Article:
DSTO research into material factors likely to affect F/A-18 fatigue life has highlighted a number of concerns about the fatigue variability of the 7050 thick section plate and the effect that the surface condition has on service fatigue crack initiation. This report presents the results of a fatigue coupon test program, which tested samples cut from three different 7050 plates. The test coupons were drawn from two previously tested Y488 bulkheads that had the original aircraft manufacturer’s surface finish intact, and from one plate that had been purchased for coupon testing by DSTO. The surfaces of the coupons made from the DSTO plate were etched to simulate the surface on the two Y488 bulkheads, which was preserved on the coupons cut from these bulkheads. All specimens were loaded with a representative wing root-bending spectrum derived from the F/A-18 FT488/2 bulkhead fatigue test. Several peak stress levels were used to test the low Kt coupons cut from the Y488 bulkheads, and a single stress level was tested with specimens from another DSTO plate. The spectrum used had additional marker loads added to aid quantitative fractography. These marker loads are briefly discussed. Following the tests, quantitative fractography was used to produce crack growth curves for each of the fatigued specimens. This allowed a detailed interpretation of the crack growth to be made, including a measure of the severity of the flaws from which the fatigue cracks initiated. Comparisons between a previously tested 7050 plate, the plate purchased for the coupon testing for this report, and the coupons cut from the two Y488 bulkheads were made. It was found that the crack growth rates and the discontinuities from which the cracking initiated were very similar and they could be characterised by the way that cracking grew from them. This is the third in a series of papers that examine material factors likely to influence the fatigue life of F/A-18 structure. Work leading up to these papers has highlighted a number of concerns about the fatigue variability of the 7050 aluminium alloy thick section plate and the effect that the surface condition of finished components has on service fatigue crack initiation and life. This examines examines a series of fatigue test specimens that were cut from three different 7050 plates, including two aircraft manufacturer.s plates. Following the tests, quantitative fractography was used to produce crack growth curves for each fatigue specimen allowing a detailed interpretation of the crack growth to be made, including a measure of the severity of the flaws from which the main fatigue cracks initiated. Comparisons between previously tested 7050 plate, and the three plates tested here were made, with the finding that the crack growth rates and the flaws from which the cracking initiated were very similar to those previously examined. DGTA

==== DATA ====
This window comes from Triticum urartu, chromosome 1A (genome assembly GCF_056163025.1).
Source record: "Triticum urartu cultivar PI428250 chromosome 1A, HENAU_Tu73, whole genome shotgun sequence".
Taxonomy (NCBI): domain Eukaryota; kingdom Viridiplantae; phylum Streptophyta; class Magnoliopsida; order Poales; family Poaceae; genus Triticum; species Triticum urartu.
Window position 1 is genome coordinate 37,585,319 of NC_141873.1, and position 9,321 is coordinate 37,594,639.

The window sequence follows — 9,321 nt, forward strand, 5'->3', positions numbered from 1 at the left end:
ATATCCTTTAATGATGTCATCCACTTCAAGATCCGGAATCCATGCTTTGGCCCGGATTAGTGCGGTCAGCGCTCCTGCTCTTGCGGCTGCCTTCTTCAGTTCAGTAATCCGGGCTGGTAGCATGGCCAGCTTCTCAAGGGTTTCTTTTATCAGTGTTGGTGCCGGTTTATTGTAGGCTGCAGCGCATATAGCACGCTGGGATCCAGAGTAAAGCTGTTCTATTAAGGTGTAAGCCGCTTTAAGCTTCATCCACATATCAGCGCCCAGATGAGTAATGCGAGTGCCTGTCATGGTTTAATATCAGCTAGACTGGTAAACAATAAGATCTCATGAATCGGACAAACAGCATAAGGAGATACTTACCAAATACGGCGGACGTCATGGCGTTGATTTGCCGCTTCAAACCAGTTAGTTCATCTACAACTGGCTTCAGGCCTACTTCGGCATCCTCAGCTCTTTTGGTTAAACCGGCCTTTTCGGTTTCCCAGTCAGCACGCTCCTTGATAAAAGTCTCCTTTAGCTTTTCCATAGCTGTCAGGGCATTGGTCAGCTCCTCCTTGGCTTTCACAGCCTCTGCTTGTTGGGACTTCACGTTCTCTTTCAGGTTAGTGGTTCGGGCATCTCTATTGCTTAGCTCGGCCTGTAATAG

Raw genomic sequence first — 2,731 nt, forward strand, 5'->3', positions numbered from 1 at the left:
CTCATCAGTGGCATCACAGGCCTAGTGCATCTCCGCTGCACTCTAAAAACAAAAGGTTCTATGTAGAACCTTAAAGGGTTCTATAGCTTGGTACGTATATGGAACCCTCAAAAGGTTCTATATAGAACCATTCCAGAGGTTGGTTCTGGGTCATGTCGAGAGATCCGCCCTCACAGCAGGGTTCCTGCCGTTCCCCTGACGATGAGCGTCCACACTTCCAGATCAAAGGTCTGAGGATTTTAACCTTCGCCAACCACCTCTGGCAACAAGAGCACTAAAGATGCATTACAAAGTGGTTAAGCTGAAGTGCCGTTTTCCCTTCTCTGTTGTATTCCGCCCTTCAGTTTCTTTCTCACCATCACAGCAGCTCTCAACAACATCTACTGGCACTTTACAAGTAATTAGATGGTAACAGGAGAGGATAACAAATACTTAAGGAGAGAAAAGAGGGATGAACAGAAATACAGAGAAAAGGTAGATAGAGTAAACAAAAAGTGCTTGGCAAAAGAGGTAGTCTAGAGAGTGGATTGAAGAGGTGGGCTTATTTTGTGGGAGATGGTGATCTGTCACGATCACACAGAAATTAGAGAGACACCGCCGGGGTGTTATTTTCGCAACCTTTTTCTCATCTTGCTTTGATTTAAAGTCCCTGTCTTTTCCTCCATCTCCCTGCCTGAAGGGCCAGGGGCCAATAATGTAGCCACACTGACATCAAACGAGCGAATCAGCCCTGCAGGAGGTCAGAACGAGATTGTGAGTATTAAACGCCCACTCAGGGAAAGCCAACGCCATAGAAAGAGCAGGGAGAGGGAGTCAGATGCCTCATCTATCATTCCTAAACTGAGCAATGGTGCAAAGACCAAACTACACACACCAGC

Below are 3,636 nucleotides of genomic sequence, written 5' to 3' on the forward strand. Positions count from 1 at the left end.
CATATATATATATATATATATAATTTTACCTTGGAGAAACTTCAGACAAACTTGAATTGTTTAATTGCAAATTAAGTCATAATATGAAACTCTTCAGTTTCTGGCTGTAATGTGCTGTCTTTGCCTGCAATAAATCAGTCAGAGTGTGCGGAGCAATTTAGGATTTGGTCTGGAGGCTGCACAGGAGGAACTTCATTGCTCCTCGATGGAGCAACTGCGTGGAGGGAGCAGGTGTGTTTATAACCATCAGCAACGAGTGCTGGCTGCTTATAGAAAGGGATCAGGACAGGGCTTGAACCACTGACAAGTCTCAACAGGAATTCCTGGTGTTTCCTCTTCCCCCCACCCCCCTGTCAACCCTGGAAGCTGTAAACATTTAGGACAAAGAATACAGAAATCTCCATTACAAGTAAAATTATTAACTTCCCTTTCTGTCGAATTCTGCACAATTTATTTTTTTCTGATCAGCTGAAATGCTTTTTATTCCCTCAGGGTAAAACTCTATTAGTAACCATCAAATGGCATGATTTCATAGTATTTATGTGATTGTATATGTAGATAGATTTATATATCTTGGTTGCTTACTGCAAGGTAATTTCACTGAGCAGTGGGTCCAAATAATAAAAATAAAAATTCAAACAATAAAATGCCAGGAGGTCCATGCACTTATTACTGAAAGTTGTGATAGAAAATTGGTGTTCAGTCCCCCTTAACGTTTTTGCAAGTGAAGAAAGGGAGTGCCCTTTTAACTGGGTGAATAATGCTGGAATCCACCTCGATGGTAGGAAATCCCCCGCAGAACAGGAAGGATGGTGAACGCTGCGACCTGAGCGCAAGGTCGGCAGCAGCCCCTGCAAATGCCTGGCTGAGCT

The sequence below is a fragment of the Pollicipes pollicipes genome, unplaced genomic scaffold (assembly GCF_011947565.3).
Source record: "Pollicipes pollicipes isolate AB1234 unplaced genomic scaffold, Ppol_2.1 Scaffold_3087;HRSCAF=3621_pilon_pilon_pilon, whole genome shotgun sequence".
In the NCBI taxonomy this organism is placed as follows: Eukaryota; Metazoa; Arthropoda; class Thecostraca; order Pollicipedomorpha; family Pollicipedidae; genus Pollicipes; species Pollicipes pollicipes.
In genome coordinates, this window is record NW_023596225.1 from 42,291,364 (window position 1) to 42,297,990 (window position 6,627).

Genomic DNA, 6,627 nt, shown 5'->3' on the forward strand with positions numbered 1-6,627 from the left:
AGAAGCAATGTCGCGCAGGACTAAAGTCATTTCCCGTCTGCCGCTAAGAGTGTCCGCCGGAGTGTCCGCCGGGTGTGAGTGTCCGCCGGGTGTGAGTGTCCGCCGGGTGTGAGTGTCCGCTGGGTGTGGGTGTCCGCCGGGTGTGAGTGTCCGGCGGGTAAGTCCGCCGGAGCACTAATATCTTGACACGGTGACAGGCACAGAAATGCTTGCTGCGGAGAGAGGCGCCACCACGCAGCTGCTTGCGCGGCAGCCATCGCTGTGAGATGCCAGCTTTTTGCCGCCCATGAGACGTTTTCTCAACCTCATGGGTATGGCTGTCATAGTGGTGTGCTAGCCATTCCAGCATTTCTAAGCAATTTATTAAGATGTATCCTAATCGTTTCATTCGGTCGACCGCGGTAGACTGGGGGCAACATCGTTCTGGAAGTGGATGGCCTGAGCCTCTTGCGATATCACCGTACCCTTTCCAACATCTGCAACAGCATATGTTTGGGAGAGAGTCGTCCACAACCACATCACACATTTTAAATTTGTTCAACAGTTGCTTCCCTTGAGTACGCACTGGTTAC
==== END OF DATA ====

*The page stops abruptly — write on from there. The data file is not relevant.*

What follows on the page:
Probabilistic fracture prediction based on aircraft specific fatigue test data
  • P White
  • S Barter
  • L Molent
White, P., Barter, S. and Molent, L. (2002) Probabilistic fracture prediction based on aircraft specific fatigue test data. Proc. 6 th Joint FAA/DoD/NASA Aging Aircraft conference-San Diego. Sept 16-19, 2002.
The Canadian and Australian F/A-18 international follow-on structural test project Final report for the component fatigue test Fractographic analysis in support of a structural life assessment Modelling of residual stresses and fatigue crack growth at cold-worked fastener holes
  • D L Simpson
  • N Landry
  • J Roussel
  • L Molent
  • A D Graham
  • N N Schmidt
  • S A Barter
  • D D Bohret
  • A J Green
  • M I Houston
  • M G N Stimson
  • R Bayles
  • M Roth
  • E Ferko
Simpson, D. L., Landry, N., Roussel, J., Molent, L., Graham, A. D. and Schmidt, N. (2002) The Canadian and Australian F/A-18 international follow-on structural test project. Proc. ICAS 2002 Congress, Toronto, Canada. 26 Athiniotis, N., Barter, S. A., Bohret, D. D., Green, A. J., Houston, M. I. and Stimson, M. G. (2003) Final report for the component fatigue test of a F/A-18 centre fuselage FS488 bulkhead -FT488/2. DSTO-TR-0948, Melbourne, Australia. 27 Goldsmith, N., Bayles, R., Roth, M. and Ferko, E. (2004) Fractographic analysis in support of a structural life assessment. Institute of Materials Engineering Australasia Ltd. Int. Conf. on Failure Analysis and Maintenance Technologies, Brisbane, Australia. 28 Clark, G. (1991) Modelling of residual stresses and fatigue crack growth at cold-worked fastener holes. Fatigue Fract. Eng. Mater. 14, 579–589.
Flaw identification through the application of loads: teardown of the centre barrel from CF-18 188747. DSTO-TR-1660 The F/A-18 fatigue crack growth data compendium. DSTO-TR-1677
  • B Dixon
  • L Molent
  • S A Barter
  • V L Mau
  • Q Sun
  • A J Green
Dixon, B., Molent, L., Barter, S. A. and Mau, V. (2004) Flaw identification through the application of loads: teardown of the centre barrel from CF-18 188747. DSTO-TR-1660, Melbourne, Australia. 23 Molent, L., Sun, Q. and Green, A. J. (2005) The F/A-18 fatigue crack growth data compendium. DSTO-TR-1677, Melbourne, Australia. 24 Laub, W. F., Jr. (2000) White paper ST16 fatigue test—detailed spectra description. Boeing Informal Memo E0098-F18-152-QR, Boeing, St. Louis, USA.
Overview of the F/A-18 Bft fuselage combined manoeuvre and dynamic buffet fatigue and residual strength testing
  • S Barter
  • L Molent
  • N Landry
  • P Klose
  • P White
Barter, S., Molent, L., Landry, N., Klose, P. and White, P. (2003) Overview of the F/A-18 Bft fuselage combined manoeuvre and dynamic buffet fatigue and residual strength testing. Proc. Australian International Aerospace Congress, Brisbane Aust., July 29-1 Aug 2003.
Comparison of two F/A-18 aluminium alloy 7050-T7451 bulkhead coupon fatigue tests
  • L Molent
  • S A Barter
  • A J Green
Molent, L., Barter, S. A. and Green, A. J. (2004) Comparison of two F/A-18 aluminium alloy 7050-T7451 bulkhead coupon fatigue tests. DSTO-TR-1646, Melbourne, Australia.